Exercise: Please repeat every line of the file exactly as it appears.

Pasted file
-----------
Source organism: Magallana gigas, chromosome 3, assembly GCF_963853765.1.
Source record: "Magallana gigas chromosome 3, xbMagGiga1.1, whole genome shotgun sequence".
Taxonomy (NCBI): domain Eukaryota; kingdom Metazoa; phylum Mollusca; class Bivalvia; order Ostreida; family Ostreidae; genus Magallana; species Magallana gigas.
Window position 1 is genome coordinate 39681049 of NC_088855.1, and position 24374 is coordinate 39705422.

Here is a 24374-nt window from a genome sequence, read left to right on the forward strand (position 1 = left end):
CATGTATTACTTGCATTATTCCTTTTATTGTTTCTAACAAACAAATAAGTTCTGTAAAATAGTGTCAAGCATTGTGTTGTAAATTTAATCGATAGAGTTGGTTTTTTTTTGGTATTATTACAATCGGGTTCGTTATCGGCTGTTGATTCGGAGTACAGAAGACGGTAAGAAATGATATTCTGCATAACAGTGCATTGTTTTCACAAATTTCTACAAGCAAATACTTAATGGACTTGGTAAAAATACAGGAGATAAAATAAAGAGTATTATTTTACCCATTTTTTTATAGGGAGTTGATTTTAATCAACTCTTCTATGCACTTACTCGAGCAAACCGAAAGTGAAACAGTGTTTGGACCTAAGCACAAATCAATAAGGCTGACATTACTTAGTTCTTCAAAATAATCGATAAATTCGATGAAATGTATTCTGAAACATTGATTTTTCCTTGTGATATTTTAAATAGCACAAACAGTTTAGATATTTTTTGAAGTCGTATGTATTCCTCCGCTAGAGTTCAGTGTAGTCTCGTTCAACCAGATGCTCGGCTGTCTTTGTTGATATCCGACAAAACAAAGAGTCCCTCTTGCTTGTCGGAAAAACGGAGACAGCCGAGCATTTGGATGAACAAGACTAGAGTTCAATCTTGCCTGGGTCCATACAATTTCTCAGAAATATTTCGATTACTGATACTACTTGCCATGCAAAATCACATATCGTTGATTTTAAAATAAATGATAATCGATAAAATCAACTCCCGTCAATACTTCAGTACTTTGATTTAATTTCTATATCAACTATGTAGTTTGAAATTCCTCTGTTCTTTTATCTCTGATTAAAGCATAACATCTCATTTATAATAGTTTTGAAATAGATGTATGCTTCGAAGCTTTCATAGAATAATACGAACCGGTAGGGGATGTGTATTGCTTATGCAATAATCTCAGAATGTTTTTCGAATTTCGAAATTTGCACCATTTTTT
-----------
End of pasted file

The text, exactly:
Source organism: Magallana gigas, chromosome 3, assembly GCF_963853765.1.
Source record: "Magallana gigas chromosome 3, xbMagGiga1.1, whole genome shotgun sequence".
Taxonomy (NCBI): domain Eukaryota; kingdom Metazoa; phylum Mollusca; class Bivalvia; order Ostreida; family Ostreidae; genus Magallana; species Magallana gigas.
Window position 1 is genome coordinate 39681049 of NC_088855.1, and position 24374 is coordinate 39705422.

Here is a 24374-nt window from a genome sequence, read left to right on the forward strand (position 1 = left end):
CATGTATTACTTGCATTATTCCTTTTATTGTTTCTAACAAACAAATAAGTTCTGTAAAATAGTGTCAAGCATTGTGTTGTAAATTTAATCGATAGAGTTGGTTTTTTTTTGGTATTATTACAATCGGGTTCGTTATCGGCTGTTGATTCGGAGTACAGAAGACGGTAAGAAATGATATTCTGCATAACAGTGCATTGTTTTCACAAATTTCTACAAGCAAATACTTAATGGACTTGGTAAAAATACAGGAGATAAAATAAAGAGTATTATTTTACCCATTTTTTTATAGGGAGTTGATTTTAATCAACTCTTCTATGCACTTACTCGAGCAAACCGAAAGTGAAACAGTGTTTGGACCTAAGCACAAATCAATAAGGCTGACATTACTTAGTTCTTCAAAATAATCGATAAATTCGATGAAATGTATTCTGAAACATTGATTTTTCCTTGTGATATTTTAAATAGCACAAACAGTTTAGATATTTTTTGAAGTCGTATGTATTCCTCCGCTAGAGTTCAGTGTAGTCTCGTTCAACCAGATGCTCGGCTGTCTTTGTTGATATCCGACAAAACAAAGAGTCCCTCTTGCTTGTCGGAAAAACGGAGACAGCCGAGCATTTGGATGAACAAGACTAGAGTTCAATCTTGCCTGGGTCCATACAATTTCTCAGAAATATTTCGATTACTGATACTACTTGCCATGCAAAATCACATATCGTTGATTTTAAAATAAATGATAATCGATAAAATCAACTCCCGTCAATACTTCAGTACTTTGATTTAATTTCTATATCAACTATGTAGTTTGAAATTCCTCTGTTCTTTTATCTCTGATTAAAGCATAACATCTCATTTATAATAGTTTTGAAATAGATGTATGCTTCGAAGCTTTCATAGAATAATACGAACCGGTAGGGGATGTGTATTGCTTATGCAATAATCTCAGAATGTTTTTCGAATTTCGAAATTTGCACCATTTTTT